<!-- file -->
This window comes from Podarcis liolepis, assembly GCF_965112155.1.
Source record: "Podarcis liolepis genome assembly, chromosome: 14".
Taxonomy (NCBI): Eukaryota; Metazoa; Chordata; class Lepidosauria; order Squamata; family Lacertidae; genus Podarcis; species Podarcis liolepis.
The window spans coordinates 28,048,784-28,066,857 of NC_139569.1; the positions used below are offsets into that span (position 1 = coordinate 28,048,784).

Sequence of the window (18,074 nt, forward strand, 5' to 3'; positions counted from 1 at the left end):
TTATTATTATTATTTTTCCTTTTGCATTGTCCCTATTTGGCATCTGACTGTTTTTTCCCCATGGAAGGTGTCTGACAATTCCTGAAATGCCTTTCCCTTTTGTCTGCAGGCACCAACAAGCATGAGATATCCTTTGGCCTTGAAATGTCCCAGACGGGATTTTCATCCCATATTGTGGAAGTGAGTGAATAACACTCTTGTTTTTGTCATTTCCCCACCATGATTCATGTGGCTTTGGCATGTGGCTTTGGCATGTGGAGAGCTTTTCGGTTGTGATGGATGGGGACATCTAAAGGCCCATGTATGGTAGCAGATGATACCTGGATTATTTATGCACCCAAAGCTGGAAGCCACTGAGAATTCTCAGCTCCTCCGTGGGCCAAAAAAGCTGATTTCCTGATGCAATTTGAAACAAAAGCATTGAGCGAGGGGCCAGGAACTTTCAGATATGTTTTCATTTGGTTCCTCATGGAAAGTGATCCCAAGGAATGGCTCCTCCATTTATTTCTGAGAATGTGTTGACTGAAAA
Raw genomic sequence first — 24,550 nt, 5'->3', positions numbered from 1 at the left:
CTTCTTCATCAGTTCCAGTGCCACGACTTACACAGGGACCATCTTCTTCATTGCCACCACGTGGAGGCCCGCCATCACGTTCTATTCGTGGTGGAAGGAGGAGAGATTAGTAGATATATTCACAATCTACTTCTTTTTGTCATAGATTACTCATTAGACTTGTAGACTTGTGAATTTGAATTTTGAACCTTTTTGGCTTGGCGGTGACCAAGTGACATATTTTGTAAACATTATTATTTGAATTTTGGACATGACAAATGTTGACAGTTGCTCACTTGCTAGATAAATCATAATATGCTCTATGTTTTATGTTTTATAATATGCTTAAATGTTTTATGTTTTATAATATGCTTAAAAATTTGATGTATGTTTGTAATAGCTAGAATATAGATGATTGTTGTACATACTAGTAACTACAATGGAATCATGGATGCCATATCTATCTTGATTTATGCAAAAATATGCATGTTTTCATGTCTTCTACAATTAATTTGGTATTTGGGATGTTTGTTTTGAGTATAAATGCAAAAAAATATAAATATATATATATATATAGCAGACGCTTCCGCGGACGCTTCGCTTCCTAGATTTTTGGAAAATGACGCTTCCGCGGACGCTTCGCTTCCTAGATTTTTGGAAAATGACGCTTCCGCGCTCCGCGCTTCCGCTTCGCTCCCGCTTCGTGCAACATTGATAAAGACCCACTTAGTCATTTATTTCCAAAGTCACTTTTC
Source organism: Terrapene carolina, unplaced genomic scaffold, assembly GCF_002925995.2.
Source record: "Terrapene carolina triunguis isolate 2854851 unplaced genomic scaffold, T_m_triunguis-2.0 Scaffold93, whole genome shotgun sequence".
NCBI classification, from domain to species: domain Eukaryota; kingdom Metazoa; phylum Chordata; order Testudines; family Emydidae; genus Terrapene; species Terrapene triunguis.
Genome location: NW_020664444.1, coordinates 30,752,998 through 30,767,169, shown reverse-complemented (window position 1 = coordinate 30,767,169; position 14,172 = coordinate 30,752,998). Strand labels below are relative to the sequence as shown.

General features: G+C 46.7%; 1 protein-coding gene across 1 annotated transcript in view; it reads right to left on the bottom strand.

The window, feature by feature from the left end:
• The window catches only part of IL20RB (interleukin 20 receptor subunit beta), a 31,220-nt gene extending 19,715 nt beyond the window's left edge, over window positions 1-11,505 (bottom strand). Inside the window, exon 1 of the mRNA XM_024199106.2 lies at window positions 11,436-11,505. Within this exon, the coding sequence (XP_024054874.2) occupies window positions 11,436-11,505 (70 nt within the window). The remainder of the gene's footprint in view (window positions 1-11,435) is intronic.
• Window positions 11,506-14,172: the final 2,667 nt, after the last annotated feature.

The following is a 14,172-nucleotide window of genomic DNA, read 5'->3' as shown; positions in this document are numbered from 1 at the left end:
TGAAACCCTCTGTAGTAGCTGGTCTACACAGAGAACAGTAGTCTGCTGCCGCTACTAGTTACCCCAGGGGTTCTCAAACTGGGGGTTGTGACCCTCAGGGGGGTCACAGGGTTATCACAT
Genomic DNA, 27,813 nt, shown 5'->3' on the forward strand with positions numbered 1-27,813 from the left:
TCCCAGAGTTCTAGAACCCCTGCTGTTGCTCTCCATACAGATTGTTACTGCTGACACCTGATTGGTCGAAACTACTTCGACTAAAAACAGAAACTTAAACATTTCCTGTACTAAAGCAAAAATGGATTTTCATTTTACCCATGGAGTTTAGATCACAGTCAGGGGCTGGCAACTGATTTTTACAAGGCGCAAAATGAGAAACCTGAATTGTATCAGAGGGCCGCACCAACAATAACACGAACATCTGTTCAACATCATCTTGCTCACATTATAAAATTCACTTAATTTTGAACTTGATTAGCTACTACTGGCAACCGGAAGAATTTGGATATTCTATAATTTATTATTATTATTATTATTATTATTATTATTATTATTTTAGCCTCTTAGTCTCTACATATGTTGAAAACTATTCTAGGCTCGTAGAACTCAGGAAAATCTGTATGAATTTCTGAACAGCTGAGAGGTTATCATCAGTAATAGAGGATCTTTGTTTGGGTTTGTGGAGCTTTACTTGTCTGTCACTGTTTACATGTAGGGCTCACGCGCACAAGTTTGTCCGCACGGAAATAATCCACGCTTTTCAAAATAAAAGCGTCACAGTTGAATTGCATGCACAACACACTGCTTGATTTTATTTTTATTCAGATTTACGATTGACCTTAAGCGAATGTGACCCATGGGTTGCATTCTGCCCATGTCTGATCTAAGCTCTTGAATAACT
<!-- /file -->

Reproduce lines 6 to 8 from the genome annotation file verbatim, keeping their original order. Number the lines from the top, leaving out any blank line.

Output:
TTATTATTATTATTTTTCCTTTTGCATTGTCCCTATTTGGCATCTGACTGTTTTTTCCCCATGGAAGGTGTCTGACAATTCCTGAAATGCCTTTCCCTTTTGTCTGCAGGCACCAACAAGCATGAGATATCCTTTGGCCTTGAAATGTCCCAGACGGGATTTTCATCCCATATTGTGGAAGTGAGTGAATAACACTCTTGTTTTTGTCATTTCCCCACCATGATTCATGTGGCTTTGGCATGTGGCTTTGGCATGTGGAGAGCTTTTCGGTTGTGATGGATGGGGACATCTAAAGGCCCATGTATGGTAGCAGATGATACCTGGATTATTTATGCACCCAAAGCTGGAAGCCACTGAGAATTCTCAGCTCCTCCGTGGGCCAAAAAAGCTGATTTCCTGATGCAATTTGAAACAAAAGCATTGAGCGAGGGGCCAGGAACTTTCAGATATGTTTTCATTTGGTTCCTCATGGAAAGTGATCCCAAGGAATGGCTCCTCCATTTATTTCTGAGAATGTGTTGACTGAAAA
Raw genomic sequence first — 24,550 nt, 5'->3', positions numbered from 1 at the left:
CTTCTTCATCAGTTCCAGTGCCACGACTTACACAGGGACCATCTTCTTCATTGCCACCACGTGGAGGCCCGCCATCACGTTCTATTCGTGGTGGAAGGAGGAGAGATTAGTAGATATATTCACAATCTACTTCTTTTTGTCATAGATTACTCATTAGACTTGTAGACTTGTGAATTTGAATTTTGAACCTTTTTGGCTTGGCGGTGACCAAGTGACATATTTTGTAAACATTATTATTTGAATTTTGGACATGACAAATGTTGACAGTTGCTCACTTGCTAGATAAATCATAATATGCTCTATGTTTTATGTTTTATAATATGCTTAAATGTTTTATGTTTTATAATATGCTTAAAAATTTGATGTATGTTTGTAATAGCTAGAATATAGATGATTGTTGTACATACTAGTAACTACAATGGAATCATGGATGCCATATCTATCTTGATTTATGCAAAAATATGCATGTTTTCATGTCTTCTACAATTAATTTGGTATTTGGGATGTTTGTTTTGAGTATAAATGCAAAAAAATATAAATATATATATATATATAGCAGACGCTTCCGCGGACGCTTCGCTTCCTAGATTTTTGGAAAATGACGCTTCCGCGGACGCTTCGCTTCCTAGATTTTTGGAAAATGACGCTTCCGCGCTCCGCGCTTCCGCTTCGCTCCCGCTTCGTGCAACATTGATAAAGACCCACTTAGTCATTTATTTCCAAAGTCACTTTTC